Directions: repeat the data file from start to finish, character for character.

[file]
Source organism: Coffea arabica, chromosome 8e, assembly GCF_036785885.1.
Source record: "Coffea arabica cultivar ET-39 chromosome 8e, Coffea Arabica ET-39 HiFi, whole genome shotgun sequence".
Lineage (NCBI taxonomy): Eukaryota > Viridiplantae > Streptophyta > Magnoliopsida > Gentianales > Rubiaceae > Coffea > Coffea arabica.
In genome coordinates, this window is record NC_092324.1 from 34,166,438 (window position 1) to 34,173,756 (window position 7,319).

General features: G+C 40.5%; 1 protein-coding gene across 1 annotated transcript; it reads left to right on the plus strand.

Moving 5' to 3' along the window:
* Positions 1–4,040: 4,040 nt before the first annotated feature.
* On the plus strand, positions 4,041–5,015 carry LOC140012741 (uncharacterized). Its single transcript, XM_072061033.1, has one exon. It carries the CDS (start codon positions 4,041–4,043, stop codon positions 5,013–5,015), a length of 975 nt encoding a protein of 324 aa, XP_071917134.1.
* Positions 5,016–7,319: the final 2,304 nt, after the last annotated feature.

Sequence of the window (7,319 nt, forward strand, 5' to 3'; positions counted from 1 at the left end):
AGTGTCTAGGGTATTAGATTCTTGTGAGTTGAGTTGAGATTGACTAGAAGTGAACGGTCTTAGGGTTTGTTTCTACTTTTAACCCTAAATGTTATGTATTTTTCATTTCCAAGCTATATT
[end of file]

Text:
Source organism: Coffea arabica, chromosome 8e, assembly GCF_036785885.1.
Source record: "Coffea arabica cultivar ET-39 chromosome 8e, Coffea Arabica ET-39 HiFi, whole genome shotgun sequence".
Lineage (NCBI taxonomy): Eukaryota > Viridiplantae > Streptophyta > Magnoliopsida > Gentianales > Rubiaceae > Coffea > Coffea arabica.
In genome coordinates, this window is record NC_092324.1 from 34,166,438 (window position 1) to 34,173,756 (window position 7,319).

General features: G+C 40.5%; 1 protein-coding gene across 1 annotated transcript; it reads left to right on the plus strand.

Moving 5' to 3' along the window:
* Positions 1–4,040: 4,040 nt before the first annotated feature.
* On the plus strand, positions 4,041–5,015 carry LOC140012741 (uncharacterized). Its single transcript, XM_072061033.1, has one exon. It carries the CDS (start codon positions 4,041–4,043, stop codon positions 5,013–5,015), a length of 975 nt encoding a protein of 324 aa, XP_071917134.1.
* Positions 5,016–7,319: the final 2,304 nt, after the last annotated feature.

Sequence of the window (7,319 nt, forward strand, 5' to 3'; positions counted from 1 at the left end):
AGTGTCTAGGGTATTAGATTCTTGTGAGTTGAGTTGAGATTGACTAGAAGTGAACGGTCTTAGGGTTTGTTTCTACTTTTAACCCTAAATGTTATGTATTTTTCATTTCCAAGCTATATT